OPINION: Frontline police wearing video cameras are gathering evidence about possible crimes. But they are also recording evidence about their own behaviour.
That is why the idea of having police officers routinely wearing video cameras is so promising. The eye of the camera is on both sides in the encounter. Both sides are therefore accountable.
Justice Minister Judith Collins is enthusiastic about this new version of robocop, and with good reason. The record suggests the use of body-worn videos by police has real benefits.
In the city of Rialto, near Los Angeles, the introduction of the devices in 2012 reduced complaints against police by 90 per cent – and police violence by 50 per cent.
The footage discourages people from making idle or vexatious complaints about police misbehaviour.
But it also discourages police from acting badly. They know that everything they do is being filmed and stored.
"When you know you're being watched you behave a little better. That's just human nature," Rialto police chief Tony Farrar has said.
Ms Collins is especially keen on the use of the devices, which can be attached to the officer's hat, shoulder, lapel or even sunglasses, in domestic violence cases. And here once again there is some promising evidence.
Police in Rialto say the presence of the camera often lowers the temperature in the household. And it can also resolve the problem of the victim refusing to testify after the heat of the moment has passed.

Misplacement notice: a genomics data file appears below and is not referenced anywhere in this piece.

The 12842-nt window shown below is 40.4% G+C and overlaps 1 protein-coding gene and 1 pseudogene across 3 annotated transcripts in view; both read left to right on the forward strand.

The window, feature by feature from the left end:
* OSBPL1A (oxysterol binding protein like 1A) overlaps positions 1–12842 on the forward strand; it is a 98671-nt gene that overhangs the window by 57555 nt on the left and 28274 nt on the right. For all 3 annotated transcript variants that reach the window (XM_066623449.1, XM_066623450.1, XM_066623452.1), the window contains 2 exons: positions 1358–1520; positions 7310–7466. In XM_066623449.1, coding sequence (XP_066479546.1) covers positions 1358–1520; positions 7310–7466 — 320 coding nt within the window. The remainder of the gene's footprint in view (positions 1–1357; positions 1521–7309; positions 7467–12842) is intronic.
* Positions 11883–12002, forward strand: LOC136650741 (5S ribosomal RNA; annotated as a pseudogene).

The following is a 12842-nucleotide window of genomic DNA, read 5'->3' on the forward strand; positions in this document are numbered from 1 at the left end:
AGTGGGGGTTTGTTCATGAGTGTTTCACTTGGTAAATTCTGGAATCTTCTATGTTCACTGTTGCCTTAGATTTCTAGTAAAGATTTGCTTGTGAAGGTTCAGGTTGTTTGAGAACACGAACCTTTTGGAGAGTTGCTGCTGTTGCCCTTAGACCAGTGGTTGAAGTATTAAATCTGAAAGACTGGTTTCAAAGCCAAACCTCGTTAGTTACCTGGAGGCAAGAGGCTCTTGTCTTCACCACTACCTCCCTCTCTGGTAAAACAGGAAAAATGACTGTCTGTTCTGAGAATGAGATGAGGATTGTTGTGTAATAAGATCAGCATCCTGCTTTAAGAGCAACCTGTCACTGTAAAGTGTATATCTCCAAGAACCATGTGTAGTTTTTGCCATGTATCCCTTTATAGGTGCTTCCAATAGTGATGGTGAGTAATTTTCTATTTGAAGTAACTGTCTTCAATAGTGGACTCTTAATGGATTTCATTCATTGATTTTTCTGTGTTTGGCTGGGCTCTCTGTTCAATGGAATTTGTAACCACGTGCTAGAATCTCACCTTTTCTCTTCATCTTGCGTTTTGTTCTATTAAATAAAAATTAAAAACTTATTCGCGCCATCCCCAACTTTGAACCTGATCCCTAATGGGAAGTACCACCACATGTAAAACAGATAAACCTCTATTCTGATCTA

The camera acts as a silent witness, capturing the injuries on the spot.
Police in Cornwall, where the cameras are routinely used, as they are in other parts of Britain, have found them useful in fighting anti-social behaviour. Young drunks who had no idea how they were behaving are brought up short when they see the video – and so are their parents. This often deters them from doing it again.
There are, however, issues that need to be faced and dealt with. The footage needs to be carefully controlled by an independent authority to prevent any chance of police tampering with it. And access to it should not be restricted to police. If there is a dispute about whether there has been tampering, the complainant must also have access.
The videos must be tightly controlled – "nobody wants to see them on YouTube" – as one policeman put it. And there should be strict controls over the cameras' use. How far can footage used in one case be used in another inquiry? These are issues that would have to be clarified.
In the end, though, the principle behind body-worn video is the same as that requiring the filming of police interviews. It is an independent record of what really happened, and this is a safeguard and an accountability mechanism for both sides: police and the public.
Some police worry that routine filming would mean courts treated unfilmed testimony by police with less respect. But perhaps that is as it should be.
- © Fairfax NZ News
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